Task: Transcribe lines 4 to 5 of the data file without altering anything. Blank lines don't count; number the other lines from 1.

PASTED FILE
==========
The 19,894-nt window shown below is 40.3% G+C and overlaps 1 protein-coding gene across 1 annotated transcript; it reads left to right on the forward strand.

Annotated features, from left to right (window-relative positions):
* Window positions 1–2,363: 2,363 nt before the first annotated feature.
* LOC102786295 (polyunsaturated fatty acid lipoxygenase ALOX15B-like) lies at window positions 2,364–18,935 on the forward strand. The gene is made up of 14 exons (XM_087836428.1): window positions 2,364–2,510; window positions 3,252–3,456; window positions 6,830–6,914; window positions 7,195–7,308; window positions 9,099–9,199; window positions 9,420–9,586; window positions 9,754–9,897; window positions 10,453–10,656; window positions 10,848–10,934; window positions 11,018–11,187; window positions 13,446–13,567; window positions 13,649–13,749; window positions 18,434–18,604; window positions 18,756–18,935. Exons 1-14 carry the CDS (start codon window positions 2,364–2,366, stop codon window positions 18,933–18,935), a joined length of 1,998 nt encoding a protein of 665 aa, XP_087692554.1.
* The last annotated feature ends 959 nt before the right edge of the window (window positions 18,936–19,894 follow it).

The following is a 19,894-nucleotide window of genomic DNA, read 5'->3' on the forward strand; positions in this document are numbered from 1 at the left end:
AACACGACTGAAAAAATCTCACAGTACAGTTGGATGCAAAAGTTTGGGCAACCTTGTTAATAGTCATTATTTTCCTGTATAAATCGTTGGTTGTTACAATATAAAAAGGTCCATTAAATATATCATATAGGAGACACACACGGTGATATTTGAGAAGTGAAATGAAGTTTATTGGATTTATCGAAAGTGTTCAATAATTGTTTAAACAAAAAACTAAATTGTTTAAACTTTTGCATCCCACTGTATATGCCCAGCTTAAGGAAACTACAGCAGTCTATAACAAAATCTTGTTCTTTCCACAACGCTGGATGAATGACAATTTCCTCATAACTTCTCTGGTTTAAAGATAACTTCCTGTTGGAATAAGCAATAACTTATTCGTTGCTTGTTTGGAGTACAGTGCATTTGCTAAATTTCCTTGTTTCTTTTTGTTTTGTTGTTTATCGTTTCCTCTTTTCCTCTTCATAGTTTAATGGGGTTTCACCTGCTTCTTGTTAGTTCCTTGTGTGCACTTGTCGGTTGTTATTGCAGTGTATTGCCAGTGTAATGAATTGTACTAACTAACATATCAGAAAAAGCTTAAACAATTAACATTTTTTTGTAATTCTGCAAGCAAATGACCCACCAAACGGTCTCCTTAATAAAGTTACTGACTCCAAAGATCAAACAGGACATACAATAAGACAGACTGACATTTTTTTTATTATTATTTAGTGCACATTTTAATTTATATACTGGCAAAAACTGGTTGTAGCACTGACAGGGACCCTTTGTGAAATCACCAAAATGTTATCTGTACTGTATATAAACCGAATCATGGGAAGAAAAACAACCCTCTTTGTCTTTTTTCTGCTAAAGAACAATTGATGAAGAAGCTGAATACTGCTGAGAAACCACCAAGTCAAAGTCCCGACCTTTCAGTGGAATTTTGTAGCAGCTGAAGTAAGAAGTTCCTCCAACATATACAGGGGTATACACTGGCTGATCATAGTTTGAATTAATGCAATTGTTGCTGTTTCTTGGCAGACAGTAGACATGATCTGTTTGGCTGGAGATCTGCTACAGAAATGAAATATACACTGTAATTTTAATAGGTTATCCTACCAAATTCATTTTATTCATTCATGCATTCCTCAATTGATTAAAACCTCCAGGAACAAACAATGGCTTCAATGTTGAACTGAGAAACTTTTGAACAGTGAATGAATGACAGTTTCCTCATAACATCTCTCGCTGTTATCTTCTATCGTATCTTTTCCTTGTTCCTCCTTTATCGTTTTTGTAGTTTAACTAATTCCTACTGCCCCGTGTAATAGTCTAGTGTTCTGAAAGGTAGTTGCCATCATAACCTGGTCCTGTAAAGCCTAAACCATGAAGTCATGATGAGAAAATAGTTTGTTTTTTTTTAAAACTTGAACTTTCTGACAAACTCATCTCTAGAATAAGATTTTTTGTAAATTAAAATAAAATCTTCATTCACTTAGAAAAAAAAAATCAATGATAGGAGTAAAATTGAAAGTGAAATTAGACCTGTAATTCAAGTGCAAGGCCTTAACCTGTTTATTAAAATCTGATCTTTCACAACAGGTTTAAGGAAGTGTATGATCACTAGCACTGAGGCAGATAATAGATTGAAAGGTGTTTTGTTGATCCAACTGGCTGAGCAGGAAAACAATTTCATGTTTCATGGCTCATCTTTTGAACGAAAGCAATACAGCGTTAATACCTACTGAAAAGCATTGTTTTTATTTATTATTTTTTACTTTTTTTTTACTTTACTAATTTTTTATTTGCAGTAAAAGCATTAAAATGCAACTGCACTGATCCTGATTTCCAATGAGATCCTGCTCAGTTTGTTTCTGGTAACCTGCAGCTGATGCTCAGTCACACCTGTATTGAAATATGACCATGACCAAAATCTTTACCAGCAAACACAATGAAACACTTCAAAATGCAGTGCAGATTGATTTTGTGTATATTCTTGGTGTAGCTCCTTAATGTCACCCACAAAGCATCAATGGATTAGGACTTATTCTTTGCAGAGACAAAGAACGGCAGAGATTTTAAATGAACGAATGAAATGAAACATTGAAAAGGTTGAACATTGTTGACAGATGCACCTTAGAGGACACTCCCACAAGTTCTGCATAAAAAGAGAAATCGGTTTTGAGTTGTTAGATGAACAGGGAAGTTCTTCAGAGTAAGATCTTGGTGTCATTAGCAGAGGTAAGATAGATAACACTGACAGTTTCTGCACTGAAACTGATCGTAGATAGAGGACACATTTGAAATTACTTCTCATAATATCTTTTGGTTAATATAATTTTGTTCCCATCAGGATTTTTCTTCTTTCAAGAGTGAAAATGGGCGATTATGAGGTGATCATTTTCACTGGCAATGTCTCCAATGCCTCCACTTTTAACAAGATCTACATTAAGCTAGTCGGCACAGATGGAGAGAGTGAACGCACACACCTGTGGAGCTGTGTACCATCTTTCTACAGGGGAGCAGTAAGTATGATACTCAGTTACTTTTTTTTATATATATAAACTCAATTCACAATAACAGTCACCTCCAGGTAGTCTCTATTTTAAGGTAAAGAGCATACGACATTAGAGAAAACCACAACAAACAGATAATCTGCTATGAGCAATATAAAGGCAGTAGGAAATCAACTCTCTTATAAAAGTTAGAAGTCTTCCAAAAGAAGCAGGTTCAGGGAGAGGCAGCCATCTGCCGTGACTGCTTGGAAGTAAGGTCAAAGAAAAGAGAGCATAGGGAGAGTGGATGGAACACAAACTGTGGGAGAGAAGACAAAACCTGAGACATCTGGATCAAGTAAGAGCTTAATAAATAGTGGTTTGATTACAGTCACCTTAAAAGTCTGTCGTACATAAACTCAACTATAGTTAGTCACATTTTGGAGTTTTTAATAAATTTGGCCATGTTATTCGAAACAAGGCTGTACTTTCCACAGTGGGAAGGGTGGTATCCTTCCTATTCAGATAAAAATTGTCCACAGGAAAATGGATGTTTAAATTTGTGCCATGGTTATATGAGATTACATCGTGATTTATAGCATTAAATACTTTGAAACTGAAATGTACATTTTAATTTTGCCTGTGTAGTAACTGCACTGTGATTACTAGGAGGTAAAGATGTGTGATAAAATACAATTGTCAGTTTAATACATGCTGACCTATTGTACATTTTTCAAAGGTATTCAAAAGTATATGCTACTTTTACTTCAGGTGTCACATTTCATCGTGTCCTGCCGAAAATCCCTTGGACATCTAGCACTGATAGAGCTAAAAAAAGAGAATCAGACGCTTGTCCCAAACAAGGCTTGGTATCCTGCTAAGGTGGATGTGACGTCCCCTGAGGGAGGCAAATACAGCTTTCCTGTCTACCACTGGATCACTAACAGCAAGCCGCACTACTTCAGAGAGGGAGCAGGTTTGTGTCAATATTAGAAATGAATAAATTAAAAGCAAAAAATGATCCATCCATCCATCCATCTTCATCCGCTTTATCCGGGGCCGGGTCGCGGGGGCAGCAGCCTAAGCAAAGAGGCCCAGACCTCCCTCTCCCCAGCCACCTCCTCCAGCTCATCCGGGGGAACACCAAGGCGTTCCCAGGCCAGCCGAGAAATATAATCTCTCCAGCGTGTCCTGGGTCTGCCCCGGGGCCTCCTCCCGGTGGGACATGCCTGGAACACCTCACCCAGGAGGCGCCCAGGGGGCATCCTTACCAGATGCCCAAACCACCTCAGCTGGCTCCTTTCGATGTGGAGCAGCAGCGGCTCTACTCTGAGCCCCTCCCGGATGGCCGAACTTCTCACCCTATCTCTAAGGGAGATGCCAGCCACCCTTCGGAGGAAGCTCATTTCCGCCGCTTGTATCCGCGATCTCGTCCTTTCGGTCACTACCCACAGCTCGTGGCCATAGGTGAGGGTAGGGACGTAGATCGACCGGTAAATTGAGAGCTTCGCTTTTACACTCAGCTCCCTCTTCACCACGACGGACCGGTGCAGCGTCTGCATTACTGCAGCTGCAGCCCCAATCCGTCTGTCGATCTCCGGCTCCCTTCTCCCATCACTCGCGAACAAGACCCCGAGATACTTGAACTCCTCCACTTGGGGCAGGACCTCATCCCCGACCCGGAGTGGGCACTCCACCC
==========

* LOC102786295 (polyunsaturated fatty acid lipoxygenase ALOX15B-like) lies at window positions 2,364–18,935 on the forward strand. The gene is made up of 14 exons (XM_087836428.1): window positions 2,364–2,510; window positions 3,252–3,456; window positions 6,830–6,914; window positions 7,195–7,308; window positions 9,099–9,199; window positions 9,420–9,586; window positions 9,754–9,897; window positions 10,453–10,656; window positions 10,848–10,934; window positions 11,018–11,187; window positions 13,446–13,567; window positions 13,649–13,749; window positions 18,434–18,604; window positions 18,756–18,935. Exons 1-14 carry the CDS (start codon window positions 2,364–2,366, stop codon window positions 18,933–18,935), a joined length of 1,998 nt encoding a protein of 665 aa, XP_087692554.1.
* The last annotated feature ends 959 nt before the right edge of the window (window positions 18,936–19,894 follow it).